Here is the chilling truth about life for some people in Samoa today. Looking at some of the pictures that have been published on the pages of the Samoa Observer, mostly in the Village Voice section, poverty is real in paradise. Indeed, for many of these people, to say life is tough is an understatement.
Samoa’s demise at the Sevens Rugby World Cup has once again raised the issue about the need for the officiating of these tournaments to be looked at and scrutinised a lot more carefully. If anything, judging from the way some of the games were handled on the first day of the tournament in San Francisco, there appears to be a group of these one-eyed referees who continue to demoralise teams, especially the ones outside the fat boys club’s usual circle.
There is always a man of the hour. In this case, there are three men: Reverend Vavatau Taufao, Olo Fiti Vaai and Tuilaepa Dr. Sa’ilele Malielegaoi, are names to think about today.Just when we thought politics in Samoa has become rather dull given the one-party state nature of our Parliament, along come some interesting developments that should make us all sit down and think.
Life is precious. In some instances, it is too short for some people, way too short. So today, as you gather your loved ones for some much needed rest and relaxation after a tough week, spare a thought for the family of 16-year-old Orlando Maulelia.
This much is undeniable. The outspoken Member of Parliament Olo Fiti Vaai has never been popular with the Human Rights Protection Party (H.R.P.P.) administration. He never will.
On the front page of the Samoa Observer yesterday, the story titled Politician files $10 million lawsuit, was published. Filed by the Member of Parliament from the constituency of Gagaifomauga No. 3, La’aulialemalietoa Leuatea Schmidt, the suit targeted his former business colleague and fellow politician, Peseta Vaifou Tevaga.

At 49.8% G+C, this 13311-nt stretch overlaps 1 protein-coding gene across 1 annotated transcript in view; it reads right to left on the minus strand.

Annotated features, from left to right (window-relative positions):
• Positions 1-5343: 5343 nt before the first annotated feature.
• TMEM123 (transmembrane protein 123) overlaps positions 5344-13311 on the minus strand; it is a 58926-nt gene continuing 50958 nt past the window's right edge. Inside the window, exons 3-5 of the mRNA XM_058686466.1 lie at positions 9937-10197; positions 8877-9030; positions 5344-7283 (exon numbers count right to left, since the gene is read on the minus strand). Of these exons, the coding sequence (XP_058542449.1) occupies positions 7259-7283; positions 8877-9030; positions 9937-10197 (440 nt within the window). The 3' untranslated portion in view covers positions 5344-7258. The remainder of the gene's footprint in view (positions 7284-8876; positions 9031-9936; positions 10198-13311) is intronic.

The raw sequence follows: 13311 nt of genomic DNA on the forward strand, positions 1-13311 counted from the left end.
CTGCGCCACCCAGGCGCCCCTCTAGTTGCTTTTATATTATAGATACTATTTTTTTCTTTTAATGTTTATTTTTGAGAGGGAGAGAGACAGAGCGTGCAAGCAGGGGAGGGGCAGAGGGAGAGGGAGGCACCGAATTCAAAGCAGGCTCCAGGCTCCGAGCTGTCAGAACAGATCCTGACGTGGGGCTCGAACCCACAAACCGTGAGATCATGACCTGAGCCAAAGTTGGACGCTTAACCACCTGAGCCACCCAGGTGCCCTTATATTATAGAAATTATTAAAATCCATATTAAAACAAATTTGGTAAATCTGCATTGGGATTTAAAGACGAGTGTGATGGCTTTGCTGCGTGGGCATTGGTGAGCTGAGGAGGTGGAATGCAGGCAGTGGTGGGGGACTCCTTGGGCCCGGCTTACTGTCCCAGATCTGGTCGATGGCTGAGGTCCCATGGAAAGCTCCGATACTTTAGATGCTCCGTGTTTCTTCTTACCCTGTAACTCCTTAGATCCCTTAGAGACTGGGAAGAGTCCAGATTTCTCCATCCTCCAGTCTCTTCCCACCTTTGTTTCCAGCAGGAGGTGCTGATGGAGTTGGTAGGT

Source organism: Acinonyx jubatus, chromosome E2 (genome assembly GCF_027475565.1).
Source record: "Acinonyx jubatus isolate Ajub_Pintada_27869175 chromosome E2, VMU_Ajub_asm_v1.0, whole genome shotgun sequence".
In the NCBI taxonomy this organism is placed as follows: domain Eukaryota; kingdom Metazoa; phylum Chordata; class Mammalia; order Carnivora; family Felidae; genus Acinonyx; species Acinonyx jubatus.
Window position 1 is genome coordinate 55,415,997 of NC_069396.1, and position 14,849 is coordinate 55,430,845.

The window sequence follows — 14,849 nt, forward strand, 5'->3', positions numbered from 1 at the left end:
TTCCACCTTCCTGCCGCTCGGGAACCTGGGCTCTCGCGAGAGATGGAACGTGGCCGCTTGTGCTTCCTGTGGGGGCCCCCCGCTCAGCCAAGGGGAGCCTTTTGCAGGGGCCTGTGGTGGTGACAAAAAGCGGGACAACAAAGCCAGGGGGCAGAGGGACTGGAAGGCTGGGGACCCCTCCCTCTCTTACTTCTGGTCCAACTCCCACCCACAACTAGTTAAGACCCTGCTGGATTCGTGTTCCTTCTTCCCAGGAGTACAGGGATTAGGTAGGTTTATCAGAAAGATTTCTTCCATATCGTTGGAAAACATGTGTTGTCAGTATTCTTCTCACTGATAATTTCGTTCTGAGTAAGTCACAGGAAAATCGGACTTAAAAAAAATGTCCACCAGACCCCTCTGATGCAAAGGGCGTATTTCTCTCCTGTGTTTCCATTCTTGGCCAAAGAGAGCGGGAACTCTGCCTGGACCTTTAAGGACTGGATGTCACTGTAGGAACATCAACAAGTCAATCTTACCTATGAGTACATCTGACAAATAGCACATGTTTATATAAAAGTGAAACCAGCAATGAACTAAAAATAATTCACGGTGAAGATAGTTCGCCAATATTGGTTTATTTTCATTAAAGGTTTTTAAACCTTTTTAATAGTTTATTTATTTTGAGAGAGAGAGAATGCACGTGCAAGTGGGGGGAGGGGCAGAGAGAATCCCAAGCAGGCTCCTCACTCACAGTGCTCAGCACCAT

We’ve been saying this for sometime now, but we will say it again. Looking at a lot of our problems in Samoa today, what the people of this country really need are jobs and more income generating opportunities. In other words, they need money.
Here’s the thing. To lose one child through death is excruciatingly painful enough. It’s something no parents should have to go through. But can you imagine losing two children under eerily similar circumstances? It’s simply unimaginable. No words can describe it. And yet that’ exactly what parents, Karl Joseph and Christine Laulu, of Apia, have had to go through.
When times are tough, the celebration of victories – whatever the size - is extremely important. It will go a long way to ensure future success. The same must be said for our beloved Manu Samoa today. Their two victories over Germany, starting with the win in Apia two weeks ago, and the one in Germany yesterday morning, are moments to savour.
And so it continues. The war of words between the Government and the biggest denomination in Samoa with close to 60,000 members, the E.F.K.S., rages on. If what is being said publically is anything go by, these parties are definitely on a collision course.
There is a widely held notion that Governments are not good at running businesses. That’s why in most parts of the world; the Government leaves that to the private sector to do. There are many reasons for this. One of them is bureaucratic ineptitude.
Criminals know no boundaries. They would do anything, hurt anyone in their selfish quest to rob and steal from innocent members of the community. They are so heartless, cruel and have been blinded by greed, covetousness and their criminal intentions; they have shut their minds from what is decent and moral.